In 1950, the United States used it for the first time on the F-84 fighter bomber as a rear fuselage heat shield, wind deflector, tail cover and other non-load-bearing components. Starting in the 1960s, the use of titanium alloy moved from the rear fuselage to the middle fuselage, partially replacing structural steel to make important load-bearing components such as bulkheads, beams, and flap slides. Since the 1970s, civilian aircraft began to use titanium alloys in large quantities. For example, the Boeing 747 passenger aircraft uses more than 3,640 kilograms of titanium, which accounts for 28% of the aircraft's weight. With the development of processing technology, a large amount of titanium alloy is also used in rockets, artificial satellites and spacecraft.
The more advanced the aircraft, the more titanium is used. The titanium alloy used by the American F-14A fighter jets accounts for about 25% of the weight of the aircraft; the F-15A fighter jets account for 25.8%; the fourth-generation American fighter jets use 41% of titanium, and the F119 engine uses 39% of titanium. The aircraft with the highest amount of titanium.
Five,Reasons why titanium alloys are widely used in aviation
The top speed of modern aircraft has reached more than 2.7 times the speed of sound. Such fast supersonic flight will cause the aircraft to rub against the air and generate a lot of heat. When the flight speed reaches 2.2 times the speed of sound, the aluminum alloy can't stand it. High temperature resistant titanium alloy must be used.
When the thrust-to-weight ratio of the aero engine increases from 4-6 to 8-10, and the compressor outlet temperature increases from 200-300℃ to 500-600℃, the original low-pressure compressor discs and blades made of aluminum must be changed to use Titanium alloy.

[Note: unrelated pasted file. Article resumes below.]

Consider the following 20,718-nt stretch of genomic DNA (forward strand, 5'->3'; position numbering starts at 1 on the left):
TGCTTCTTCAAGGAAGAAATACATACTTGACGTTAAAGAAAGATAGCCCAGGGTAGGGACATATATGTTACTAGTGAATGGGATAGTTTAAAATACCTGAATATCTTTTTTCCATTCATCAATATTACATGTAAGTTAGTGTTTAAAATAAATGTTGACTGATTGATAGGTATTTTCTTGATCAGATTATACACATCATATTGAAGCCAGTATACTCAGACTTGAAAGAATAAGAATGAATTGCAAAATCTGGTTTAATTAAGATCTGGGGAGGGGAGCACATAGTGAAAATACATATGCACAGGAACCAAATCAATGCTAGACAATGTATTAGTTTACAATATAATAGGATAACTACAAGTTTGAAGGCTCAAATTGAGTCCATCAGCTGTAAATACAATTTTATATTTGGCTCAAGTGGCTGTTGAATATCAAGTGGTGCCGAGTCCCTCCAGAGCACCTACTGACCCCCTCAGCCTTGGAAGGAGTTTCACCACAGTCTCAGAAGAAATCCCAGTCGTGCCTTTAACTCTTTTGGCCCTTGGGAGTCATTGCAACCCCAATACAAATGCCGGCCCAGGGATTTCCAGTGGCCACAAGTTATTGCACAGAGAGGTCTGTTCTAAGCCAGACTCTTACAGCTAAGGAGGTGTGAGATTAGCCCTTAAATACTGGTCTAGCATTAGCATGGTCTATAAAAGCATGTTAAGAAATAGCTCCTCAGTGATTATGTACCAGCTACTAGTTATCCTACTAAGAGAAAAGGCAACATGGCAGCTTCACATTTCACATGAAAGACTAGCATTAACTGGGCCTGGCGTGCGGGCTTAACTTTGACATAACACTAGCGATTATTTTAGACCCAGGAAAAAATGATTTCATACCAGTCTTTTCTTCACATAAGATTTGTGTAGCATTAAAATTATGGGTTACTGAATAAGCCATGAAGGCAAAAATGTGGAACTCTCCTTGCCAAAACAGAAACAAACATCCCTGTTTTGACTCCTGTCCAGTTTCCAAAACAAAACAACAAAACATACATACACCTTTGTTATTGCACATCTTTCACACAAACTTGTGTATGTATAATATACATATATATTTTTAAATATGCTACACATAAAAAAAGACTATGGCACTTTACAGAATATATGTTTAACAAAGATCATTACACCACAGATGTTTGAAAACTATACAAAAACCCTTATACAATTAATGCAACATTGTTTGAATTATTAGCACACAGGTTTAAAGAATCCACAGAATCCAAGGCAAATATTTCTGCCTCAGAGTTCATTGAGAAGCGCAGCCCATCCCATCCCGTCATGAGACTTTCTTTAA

In recent years, scientists have continuously made new progress in the research work on the properties of titanium alloys. The original titanium alloy composed of titanium, aluminum, and vanadium has a maximum operating temperature of 550°C to 600°C, while the newly developed titanium aluminum (TiAl) alloy has a maximum operating temperature of 1040°C.
Using titanium alloy instead of stainless steel to manufacture high-pressure compressor discs and blades can reduce the structural weight. For every 10% weight reduction of the aircraft, 4% of fuel can be saved. For the rocket, every 1kg of weight reduction can increase the range of 15km.
Six,Analysis of machining characteristics of titanium alloy
First of all, the thermal conductivity of titanium alloy is low, only 1/4 of steel, 1/13 of aluminum, and 1/25 of copper. Due to the slow heat dissipation in the cutting zone, it is not conducive to the heat balance. During the cutting process, the heat dissipation and cooling effect is very poor, and it is easy to form high temperature in the cutting zone. After processing, the deformation and rebound of the parts are large, resulting in increased cutting tool torque and fast cutting edge wear. Durability is reduced.
Secondly, the low thermal conductivity of titanium alloy makes it difficult for cutting heat to accumulate in a small area near the cutting tool. The friction of the rake face is increased, chip removal is not easy, and cutting heat is not easy to dissipate, which accelerates tool wear. Finally, titanium alloys have high chemical activity and are easy to react with tool materials when processed at high temperatures, forming dissolution and diffusion, causing sticking, burning, and breaking of the knife.